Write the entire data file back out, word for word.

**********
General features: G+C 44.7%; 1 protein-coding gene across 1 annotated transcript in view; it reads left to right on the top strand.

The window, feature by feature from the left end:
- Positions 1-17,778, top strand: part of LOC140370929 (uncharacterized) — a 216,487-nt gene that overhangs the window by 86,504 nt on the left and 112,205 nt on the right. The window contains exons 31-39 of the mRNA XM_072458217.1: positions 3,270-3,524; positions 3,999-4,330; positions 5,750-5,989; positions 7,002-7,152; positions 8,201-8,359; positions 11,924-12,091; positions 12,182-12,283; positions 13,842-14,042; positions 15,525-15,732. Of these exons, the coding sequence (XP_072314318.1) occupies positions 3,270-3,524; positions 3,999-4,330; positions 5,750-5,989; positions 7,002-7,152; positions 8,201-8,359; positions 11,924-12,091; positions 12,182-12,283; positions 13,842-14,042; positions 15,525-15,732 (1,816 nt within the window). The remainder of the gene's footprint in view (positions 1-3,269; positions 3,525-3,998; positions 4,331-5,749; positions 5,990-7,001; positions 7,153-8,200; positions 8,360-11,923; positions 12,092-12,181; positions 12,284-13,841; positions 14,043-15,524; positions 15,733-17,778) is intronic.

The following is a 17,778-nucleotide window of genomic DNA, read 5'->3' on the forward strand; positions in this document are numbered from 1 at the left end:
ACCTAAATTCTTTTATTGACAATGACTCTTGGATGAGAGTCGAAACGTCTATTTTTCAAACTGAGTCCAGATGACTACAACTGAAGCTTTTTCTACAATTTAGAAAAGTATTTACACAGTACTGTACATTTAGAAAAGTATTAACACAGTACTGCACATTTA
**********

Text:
General features: G+C 44.7%; 1 protein-coding gene across 1 annotated transcript in view; it reads left to right on the top strand.

The window, feature by feature from the left end:
- Positions 1-17,778, top strand: part of LOC140370929 (uncharacterized) — a 216,487-nt gene that overhangs the window by 86,504 nt on the left and 112,205 nt on the right. The window contains exons 31-39 of the mRNA XM_072458217.1: positions 3,270-3,524; positions 3,999-4,330; positions 5,750-5,989; positions 7,002-7,152; positions 8,201-8,359; positions 11,924-12,091; positions 12,182-12,283; positions 13,842-14,042; positions 15,525-15,732. Of these exons, the coding sequence (XP_072314318.1) occupies positions 3,270-3,524; positions 3,999-4,330; positions 5,750-5,989; positions 7,002-7,152; positions 8,201-8,359; positions 11,924-12,091; positions 12,182-12,283; positions 13,842-14,042; positions 15,525-15,732 (1,816 nt within the window). The remainder of the gene's footprint in view (positions 1-3,269; positions 3,525-3,998; positions 4,331-5,749; positions 5,990-7,001; positions 7,153-8,200; positions 8,360-11,923; positions 12,092-12,181; positions 12,284-13,841; positions 14,043-15,524; positions 15,733-17,778) is intronic.

The following is a 17,778-nucleotide window of genomic DNA, read 5'->3' on the forward strand; positions in this document are numbered from 1 at the left end:
ACCTAAATTCTTTTATTGACAATGACTCTTGGATGAGAGTCGAAACGTCTATTTTTCAAACTGAGTCCAGATGACTACAACTGAAGCTTTTTCTACAATTTAGAAAAGTATTTACACAGTACTGTACATTTAGAAAAGTATTAACACAGTACTGCACATTTA